The Tim Ferriss Show PODCAST
PEDESTRIAN WEBINAR SERIES
The FHWA Office of Safety recently published the Guide for Scalable Risk Assessment Methods for Pedestrians and Bicyclists (Report No. FHWA-SA-18-032), which details risk assessment and exposure estimation approaches at several different geographic scales. These webinars provide an overview of scalable risk assessment methods for pedestrians.
THIS IS A REPOST BY PACE TULSA AGS FOUNDATION.
Creating Safer Systems and Healthier Communities: Resource Hub
Transportation practice informs research, and research informs practice. Part of the work of the Collaborative Science Center for Road Safety (CSCRS) is to share and develop a stronger understanding of Safe Systems principles and systems science in order to showcase how these principles can be applied in a variety of real-world scenarios and integrated into injury prevention programs such as Vision Zero.
Traffic Crashes As Seen On TV: An Opportunity to Reshape the Dialogue Around Road User Injury WEBINAR
For those looking ahead and planning
Vision Zero Implementation Milestones Checklist
Organized as a series of benchmarks, rooted in the science of program implementation, the checklist offers a suggested continuum of phases and milestones to help coalitions mark their progress toward full Vision Zero implementation. This checklist was developed by NC Vision Zero coalition members with the support from the NC Governor’s Highway Safety Program.
Strengthening Existing and Facilitating New Vision Zero Plans
A Vision Zero Plan provides the vision for future efforts to eliminate traffic fatalities and serious injuries. This Guide was developed to assist communities in the creation and updating of their Vision Zero Plans. It was informed by research that involved review and evaluation of plans across the US, which are now housed in our Vision Zero Plan Library. Briefs are available that highlight key takeaways from the Guide. They provide succinct information on:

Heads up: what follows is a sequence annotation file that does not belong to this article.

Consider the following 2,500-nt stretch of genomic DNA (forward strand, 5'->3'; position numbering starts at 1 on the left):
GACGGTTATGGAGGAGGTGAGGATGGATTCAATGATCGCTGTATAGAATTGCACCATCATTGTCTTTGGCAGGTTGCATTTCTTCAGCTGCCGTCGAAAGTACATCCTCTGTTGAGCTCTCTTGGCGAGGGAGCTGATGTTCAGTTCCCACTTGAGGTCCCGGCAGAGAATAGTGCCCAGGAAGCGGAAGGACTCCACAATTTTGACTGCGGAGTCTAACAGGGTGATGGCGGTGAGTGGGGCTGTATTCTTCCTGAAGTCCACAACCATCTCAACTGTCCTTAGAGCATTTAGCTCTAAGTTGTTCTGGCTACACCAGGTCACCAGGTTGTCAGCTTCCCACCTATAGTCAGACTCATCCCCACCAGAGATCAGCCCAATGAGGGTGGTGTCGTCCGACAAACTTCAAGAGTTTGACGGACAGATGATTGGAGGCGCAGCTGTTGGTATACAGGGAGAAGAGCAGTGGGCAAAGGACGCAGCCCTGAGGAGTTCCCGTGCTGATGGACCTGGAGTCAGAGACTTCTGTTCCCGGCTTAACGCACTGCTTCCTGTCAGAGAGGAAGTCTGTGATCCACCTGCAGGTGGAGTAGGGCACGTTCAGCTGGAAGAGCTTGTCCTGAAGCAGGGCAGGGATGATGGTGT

- Why plans are needed
- Community involvement
- Analyzing current conditions and opportunities for change
- Developing evidence-based metrics
- Evaluating implementation progress
- Leveraging complementary planning efforts
- Bringing in a systems perspective to Vision Zero planning
- Understanding the history of traffic safety paradigms in the U.S.
For those working better together
Shaping the narrative around traffic injury: A media framing guide for transportation and public health professionals
Based on prior research that has shown the negative impact of current road collision reporting frames on public perception of the problem, this guide proposes a new framework that integrates Safe Systems principles. It is targeted at professionals who work in injury prevention and transportation planning and design to encourage them to coordinate with journalists and reshape the narrative around traffic injury in our communities toward more proactive attitudes. View the complete CSCRS research project R29
Systems Thinking tools for Vision Zero collaboration, planning, implementation, and research
This ongoing project seeks to build and adapt a series of systems thinking tools and will highlight exemplar case studies of tool use, demonstrating how systems thinking-based content and guidance materials can help support Vision Zero planning and implementation efforts in coalitions and group across the U.S..
Here are some statistics from 2012-2017 in Oklahoma
Guide for Scalable Risk Assessment Methods for Pedestrians and Bicyclists
Printable Version, [PDF, 6.64 MB]